"G'day, mate! You wouldn't happen to have a few sub-hunting airplanes we could throw on the barbie, now, would you?"

I doubt that's exactly how Australia phrased its recent request to the U.S. government, when it asked for a price quote on some new drones for the Royal Australian Air Force. But that's at least the upshot. Last week, on the occasion of the publication of its 2013-14 defense budget, Australia's ministers for defense and defense materiel issued a joint announcement, confirming that they have sent an official letter of request to the United States seeking "detailed cost, capability, and availability information on the United States Navy's MQ-4C Triton unmanned Aircraft."

The Triton, for those not aware, is a new maritime version of Northrop Grumman's (NYSE:NOC) famed Global Hawk robotic spyplane -- a 48-foot robotic superplane that stretches 131 feet wingtip to wingtip and that can fly at altitudes as high as 60,000 feet, go as far as 12,300 miles without refueling, and remain airborne for 32 hours or more.

Australia is looking into the plane as one-half of a two-part plan to replace its fleet of venerable Lockheed Martin (NYSE:LMT) AP-3C Orion subhunting aircraft with more modern aircraft. Australia's looking into picking up some of the new and improved P-8A Poseidons that Boeing (NYSE:BA) is building, for one thing. But it also thinks that Northrop's MQ-4C Triton Broad Area Maritime Surveillance Unmanned Aircraft System could provide an invaluable unmanned component to its maritime surveillance forces.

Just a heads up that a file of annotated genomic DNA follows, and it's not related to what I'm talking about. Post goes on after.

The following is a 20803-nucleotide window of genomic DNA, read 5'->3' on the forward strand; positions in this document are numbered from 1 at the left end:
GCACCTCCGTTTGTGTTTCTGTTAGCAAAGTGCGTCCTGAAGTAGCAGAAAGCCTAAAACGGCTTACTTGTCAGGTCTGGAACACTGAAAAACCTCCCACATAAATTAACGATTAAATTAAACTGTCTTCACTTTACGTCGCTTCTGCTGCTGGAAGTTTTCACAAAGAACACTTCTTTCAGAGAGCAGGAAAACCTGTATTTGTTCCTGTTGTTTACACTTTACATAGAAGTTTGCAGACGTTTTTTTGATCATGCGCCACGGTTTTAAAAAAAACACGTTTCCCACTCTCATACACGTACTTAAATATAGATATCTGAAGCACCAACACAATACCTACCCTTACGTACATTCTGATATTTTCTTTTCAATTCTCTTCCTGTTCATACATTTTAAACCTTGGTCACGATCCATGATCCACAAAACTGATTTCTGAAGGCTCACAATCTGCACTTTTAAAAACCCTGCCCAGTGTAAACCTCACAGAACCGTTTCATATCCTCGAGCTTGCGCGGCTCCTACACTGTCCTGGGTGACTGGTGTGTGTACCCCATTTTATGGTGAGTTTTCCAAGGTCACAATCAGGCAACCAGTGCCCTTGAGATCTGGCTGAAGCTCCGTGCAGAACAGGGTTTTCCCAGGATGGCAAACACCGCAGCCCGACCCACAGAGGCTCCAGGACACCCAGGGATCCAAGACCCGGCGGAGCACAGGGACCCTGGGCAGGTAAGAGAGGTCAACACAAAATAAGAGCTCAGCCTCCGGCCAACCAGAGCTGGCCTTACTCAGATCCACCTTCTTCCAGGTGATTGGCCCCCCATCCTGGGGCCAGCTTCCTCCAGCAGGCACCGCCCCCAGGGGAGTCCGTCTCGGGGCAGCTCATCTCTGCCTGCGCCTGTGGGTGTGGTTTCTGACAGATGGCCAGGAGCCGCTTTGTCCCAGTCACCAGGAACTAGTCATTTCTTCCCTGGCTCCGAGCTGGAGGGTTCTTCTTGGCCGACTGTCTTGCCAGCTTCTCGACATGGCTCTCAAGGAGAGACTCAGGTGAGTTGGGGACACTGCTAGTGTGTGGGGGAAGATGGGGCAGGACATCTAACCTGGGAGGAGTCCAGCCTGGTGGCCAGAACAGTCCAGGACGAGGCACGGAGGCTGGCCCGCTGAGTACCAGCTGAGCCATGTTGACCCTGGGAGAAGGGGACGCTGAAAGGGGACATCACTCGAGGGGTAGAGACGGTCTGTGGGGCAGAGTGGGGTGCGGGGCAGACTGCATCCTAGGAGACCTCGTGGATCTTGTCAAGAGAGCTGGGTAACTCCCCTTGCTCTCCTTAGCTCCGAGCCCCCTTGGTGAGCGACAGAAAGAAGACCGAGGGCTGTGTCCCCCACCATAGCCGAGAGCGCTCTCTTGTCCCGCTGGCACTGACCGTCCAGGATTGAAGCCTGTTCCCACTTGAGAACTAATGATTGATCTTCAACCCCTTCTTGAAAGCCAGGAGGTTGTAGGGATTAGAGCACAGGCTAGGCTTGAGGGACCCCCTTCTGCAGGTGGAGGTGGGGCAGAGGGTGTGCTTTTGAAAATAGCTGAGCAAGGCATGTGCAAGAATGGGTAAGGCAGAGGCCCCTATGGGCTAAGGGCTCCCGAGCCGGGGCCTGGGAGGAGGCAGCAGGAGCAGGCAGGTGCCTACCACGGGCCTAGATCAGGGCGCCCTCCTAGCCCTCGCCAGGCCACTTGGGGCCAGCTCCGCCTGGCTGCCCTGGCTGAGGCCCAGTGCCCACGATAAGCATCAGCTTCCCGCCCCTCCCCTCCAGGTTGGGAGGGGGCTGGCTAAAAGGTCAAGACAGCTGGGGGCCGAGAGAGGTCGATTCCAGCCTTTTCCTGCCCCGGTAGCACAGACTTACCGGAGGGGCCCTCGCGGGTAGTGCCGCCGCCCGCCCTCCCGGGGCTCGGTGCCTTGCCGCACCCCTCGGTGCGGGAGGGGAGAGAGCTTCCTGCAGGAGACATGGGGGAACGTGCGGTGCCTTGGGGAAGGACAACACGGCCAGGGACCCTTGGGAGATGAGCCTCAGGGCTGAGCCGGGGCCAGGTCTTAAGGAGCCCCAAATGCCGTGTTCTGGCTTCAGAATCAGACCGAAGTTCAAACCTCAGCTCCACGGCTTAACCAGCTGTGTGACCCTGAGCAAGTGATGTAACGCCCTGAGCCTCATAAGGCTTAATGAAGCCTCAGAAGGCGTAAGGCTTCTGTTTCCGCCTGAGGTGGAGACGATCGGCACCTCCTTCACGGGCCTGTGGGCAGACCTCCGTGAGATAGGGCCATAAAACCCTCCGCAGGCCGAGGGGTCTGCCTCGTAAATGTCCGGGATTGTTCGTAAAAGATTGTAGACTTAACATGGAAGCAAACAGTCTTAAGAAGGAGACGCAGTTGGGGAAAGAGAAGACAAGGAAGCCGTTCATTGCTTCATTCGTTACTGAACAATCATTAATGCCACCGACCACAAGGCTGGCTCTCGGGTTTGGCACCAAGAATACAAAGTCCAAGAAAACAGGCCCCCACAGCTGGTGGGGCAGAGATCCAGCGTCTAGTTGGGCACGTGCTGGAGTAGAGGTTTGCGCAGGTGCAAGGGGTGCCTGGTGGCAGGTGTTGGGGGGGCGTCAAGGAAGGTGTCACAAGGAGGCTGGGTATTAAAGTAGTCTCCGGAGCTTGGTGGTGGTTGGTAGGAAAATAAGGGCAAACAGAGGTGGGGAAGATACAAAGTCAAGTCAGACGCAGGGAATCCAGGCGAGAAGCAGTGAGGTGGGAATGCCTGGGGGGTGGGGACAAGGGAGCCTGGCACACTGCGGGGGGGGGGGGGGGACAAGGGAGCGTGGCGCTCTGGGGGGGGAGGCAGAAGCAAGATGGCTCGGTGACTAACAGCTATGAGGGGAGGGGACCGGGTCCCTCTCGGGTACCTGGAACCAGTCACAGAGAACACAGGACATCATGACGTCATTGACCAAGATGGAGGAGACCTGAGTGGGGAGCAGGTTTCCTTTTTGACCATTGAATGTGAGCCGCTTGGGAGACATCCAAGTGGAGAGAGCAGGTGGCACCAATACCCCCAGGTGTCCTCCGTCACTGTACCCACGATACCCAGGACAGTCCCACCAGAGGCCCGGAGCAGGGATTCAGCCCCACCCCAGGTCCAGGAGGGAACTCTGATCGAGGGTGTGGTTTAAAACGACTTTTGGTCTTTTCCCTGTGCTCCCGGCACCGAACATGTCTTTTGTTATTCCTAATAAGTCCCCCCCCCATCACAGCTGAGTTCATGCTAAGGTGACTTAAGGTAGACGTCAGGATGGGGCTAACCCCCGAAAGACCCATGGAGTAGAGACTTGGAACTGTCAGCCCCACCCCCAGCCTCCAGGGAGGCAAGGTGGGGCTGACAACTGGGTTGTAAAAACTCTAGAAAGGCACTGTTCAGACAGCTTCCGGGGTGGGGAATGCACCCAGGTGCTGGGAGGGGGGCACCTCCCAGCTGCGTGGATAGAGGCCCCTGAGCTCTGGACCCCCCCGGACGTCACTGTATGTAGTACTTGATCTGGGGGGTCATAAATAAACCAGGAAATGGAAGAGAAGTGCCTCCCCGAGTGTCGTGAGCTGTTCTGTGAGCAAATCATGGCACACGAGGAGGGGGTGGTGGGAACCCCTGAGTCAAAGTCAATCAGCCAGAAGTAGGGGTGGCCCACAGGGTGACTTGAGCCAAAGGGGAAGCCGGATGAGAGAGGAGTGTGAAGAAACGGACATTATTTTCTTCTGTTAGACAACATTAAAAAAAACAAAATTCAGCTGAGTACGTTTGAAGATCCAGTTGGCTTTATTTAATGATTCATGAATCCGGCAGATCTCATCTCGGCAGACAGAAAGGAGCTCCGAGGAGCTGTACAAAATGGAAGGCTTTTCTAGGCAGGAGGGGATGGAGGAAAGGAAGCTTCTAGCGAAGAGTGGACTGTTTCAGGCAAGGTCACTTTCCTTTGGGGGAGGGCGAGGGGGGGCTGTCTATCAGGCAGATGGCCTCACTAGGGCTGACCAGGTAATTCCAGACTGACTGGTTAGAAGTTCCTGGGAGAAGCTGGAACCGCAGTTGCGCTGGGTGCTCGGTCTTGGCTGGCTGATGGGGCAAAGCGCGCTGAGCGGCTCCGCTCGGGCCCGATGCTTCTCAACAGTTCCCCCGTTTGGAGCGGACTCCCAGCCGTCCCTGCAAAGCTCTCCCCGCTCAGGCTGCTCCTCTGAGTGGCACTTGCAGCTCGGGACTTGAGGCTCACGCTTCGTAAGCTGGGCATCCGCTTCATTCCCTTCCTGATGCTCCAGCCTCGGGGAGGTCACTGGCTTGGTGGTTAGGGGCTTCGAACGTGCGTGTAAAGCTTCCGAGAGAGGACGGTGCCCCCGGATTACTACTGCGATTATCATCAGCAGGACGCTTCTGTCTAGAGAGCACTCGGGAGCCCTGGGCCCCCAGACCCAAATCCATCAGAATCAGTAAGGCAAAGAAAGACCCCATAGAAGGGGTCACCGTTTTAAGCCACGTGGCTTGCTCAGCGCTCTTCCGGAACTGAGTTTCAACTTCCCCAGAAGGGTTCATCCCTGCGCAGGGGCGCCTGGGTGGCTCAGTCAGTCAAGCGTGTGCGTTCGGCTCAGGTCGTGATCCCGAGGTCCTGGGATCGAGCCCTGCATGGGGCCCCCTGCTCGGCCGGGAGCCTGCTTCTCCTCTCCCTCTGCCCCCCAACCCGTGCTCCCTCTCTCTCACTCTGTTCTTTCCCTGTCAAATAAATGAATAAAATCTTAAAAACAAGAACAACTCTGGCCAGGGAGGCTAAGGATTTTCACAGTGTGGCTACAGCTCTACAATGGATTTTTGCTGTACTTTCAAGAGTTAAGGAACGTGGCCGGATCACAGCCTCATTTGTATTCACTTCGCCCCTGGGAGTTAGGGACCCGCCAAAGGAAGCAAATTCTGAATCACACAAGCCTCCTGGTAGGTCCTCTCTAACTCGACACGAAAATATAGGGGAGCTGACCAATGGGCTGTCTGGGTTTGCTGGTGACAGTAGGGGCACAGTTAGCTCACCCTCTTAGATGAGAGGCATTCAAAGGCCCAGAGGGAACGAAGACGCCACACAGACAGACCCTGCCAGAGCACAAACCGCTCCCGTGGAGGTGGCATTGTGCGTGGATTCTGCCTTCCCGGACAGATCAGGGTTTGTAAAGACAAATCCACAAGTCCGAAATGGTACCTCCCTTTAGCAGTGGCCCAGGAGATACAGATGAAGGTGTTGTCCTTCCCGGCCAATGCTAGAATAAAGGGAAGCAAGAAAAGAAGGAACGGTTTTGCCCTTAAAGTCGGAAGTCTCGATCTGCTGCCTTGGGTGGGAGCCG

For the time being, Australia's just window-shopping. But with your average Poseidon costing buyers close to $200 million, including parts and service, that part of Australia's defense budget alone offers the potential for a big sales boost for Boeing.

And Northrop? Pricing data isn't easy to find on the new plane just yet, but judging from published prices of the various RQ-4 Global Hawk variants out there, which range from the mid-$40 millions to as high as $80 million, the revenue opportunity for Northrop is no "shrimp" either -- on the barbie or off.

Fool contributor Rich Smith has no position in any stocks mentioned. The Motley Fool owns shares of Lockheed Martin and Northrop Grumman. Try any of our Foolish newsletter services free for 30 days. We Fools don't all hold the same opinions, but we all believe that considering a diverse range of insights makes us better investors. The Motley Fool has a disclosure policy.